Epileptic Seizures in Alzheimer Disease: A Review

András Horváth, A. Szűcs, Gábor Barcs, Jeffrey L. Noebels, A. Kamondi

Research output: Contribution to journalArticle

39 Citations (Scopus)


Alzheimer disease (AD) is the most frequent cause of major neurocognitive disorders with a huge economical and medical burden. Several studies pointed out that AD is associated with a high risk for developing epileptic seizures. The aims of our review were to evaluate and to summarize the current literature (ending in September 2015) of animal and human studies in the relation of AD and epileptic seizures. It seems likely that epileptic hyperexcitation could be partially responsible for the progression of AD due to the increased rate of amyloid deposition. Pathologic changes in animal models of AD are similar to those seen in human temporal lobe epilepsy. Antiepileptic treatment had a positive effect on cognitive function in animal and human studies. Because the detection of seizures in patients with cognitive decline is extremely difficult because of methodological problems, the true prevalence of seizures has remained unclear. Nonconvulsive seizures with no overt clinical symptoms may be frequent seizure types in AD. These are hard to notice by clinical observation and difficult to detect with standard scalp electroencephalogram (EEG) methods. We propose that long-term EEG recording and video-EEG monitoring is necessary to prove the presence of epileptiform activity in demented patients.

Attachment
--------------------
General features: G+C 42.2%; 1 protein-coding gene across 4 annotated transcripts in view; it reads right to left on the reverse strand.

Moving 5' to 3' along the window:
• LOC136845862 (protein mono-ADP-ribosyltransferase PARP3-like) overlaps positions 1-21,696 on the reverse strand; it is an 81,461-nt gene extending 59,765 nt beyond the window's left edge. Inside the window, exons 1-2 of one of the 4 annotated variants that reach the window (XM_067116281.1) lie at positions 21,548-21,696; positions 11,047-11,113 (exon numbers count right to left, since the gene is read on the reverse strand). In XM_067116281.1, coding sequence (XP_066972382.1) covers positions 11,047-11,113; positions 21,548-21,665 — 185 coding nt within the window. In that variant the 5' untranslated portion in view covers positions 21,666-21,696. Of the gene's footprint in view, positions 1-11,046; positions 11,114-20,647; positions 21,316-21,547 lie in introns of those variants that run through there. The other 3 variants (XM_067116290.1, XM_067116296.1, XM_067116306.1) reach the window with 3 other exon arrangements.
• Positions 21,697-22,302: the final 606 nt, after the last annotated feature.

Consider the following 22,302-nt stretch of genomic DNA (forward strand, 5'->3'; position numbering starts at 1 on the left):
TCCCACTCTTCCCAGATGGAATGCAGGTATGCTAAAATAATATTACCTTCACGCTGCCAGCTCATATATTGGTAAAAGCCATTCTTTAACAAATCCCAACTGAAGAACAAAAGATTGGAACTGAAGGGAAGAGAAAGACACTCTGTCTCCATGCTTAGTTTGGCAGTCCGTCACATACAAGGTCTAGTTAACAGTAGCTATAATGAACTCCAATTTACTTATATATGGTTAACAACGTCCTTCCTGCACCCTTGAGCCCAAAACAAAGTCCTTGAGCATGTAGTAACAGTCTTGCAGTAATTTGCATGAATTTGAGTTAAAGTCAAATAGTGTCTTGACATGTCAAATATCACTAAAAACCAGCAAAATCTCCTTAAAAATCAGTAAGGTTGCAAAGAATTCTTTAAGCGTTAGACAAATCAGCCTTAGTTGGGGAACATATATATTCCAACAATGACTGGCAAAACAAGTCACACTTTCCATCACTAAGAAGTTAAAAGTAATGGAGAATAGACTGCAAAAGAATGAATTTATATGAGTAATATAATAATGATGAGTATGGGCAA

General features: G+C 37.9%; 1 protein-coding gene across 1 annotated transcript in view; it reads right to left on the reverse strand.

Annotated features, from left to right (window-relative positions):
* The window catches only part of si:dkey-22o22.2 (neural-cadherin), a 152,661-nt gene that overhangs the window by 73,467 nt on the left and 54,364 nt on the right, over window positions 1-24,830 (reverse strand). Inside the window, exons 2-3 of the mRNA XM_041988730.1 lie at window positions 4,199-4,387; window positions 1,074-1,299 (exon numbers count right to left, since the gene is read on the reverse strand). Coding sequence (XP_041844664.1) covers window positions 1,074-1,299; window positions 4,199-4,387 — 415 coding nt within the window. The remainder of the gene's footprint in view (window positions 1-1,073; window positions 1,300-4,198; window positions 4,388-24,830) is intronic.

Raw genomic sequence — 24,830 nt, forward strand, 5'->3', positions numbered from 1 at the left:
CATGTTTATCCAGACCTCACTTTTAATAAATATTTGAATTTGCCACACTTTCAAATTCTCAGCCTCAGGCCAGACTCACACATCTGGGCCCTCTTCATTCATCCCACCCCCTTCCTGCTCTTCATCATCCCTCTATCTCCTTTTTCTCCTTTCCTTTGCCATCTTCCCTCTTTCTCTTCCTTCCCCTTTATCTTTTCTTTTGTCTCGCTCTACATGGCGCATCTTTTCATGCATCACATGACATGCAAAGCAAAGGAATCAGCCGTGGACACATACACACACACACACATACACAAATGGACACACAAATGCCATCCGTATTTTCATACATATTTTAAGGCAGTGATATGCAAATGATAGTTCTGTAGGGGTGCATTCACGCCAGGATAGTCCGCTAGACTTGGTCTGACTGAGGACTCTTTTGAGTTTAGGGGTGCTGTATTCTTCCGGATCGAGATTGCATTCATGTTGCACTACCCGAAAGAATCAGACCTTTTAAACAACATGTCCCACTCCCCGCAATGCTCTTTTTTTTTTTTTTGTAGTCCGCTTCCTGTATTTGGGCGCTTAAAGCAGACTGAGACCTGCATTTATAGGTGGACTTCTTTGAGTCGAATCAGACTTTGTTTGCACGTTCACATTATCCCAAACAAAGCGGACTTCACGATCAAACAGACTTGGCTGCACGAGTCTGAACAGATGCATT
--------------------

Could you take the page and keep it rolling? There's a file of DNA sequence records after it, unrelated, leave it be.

Original languageEnglish
JournalAlzheimer Disease and Associated Disorders
Publication statusAccepted/In press - Jan 11 2016

ASJC Scopus subject areas

  • Geriatrics and Gerontology
  • Psychiatry and Mental health
  • Gerontology
  • Clinical Psychology

Fingerprint Dive into the research topics of 'Epileptic Seizures in Alzheimer Disease: A Review'. Together they form a unique fingerprint.

  • Cite this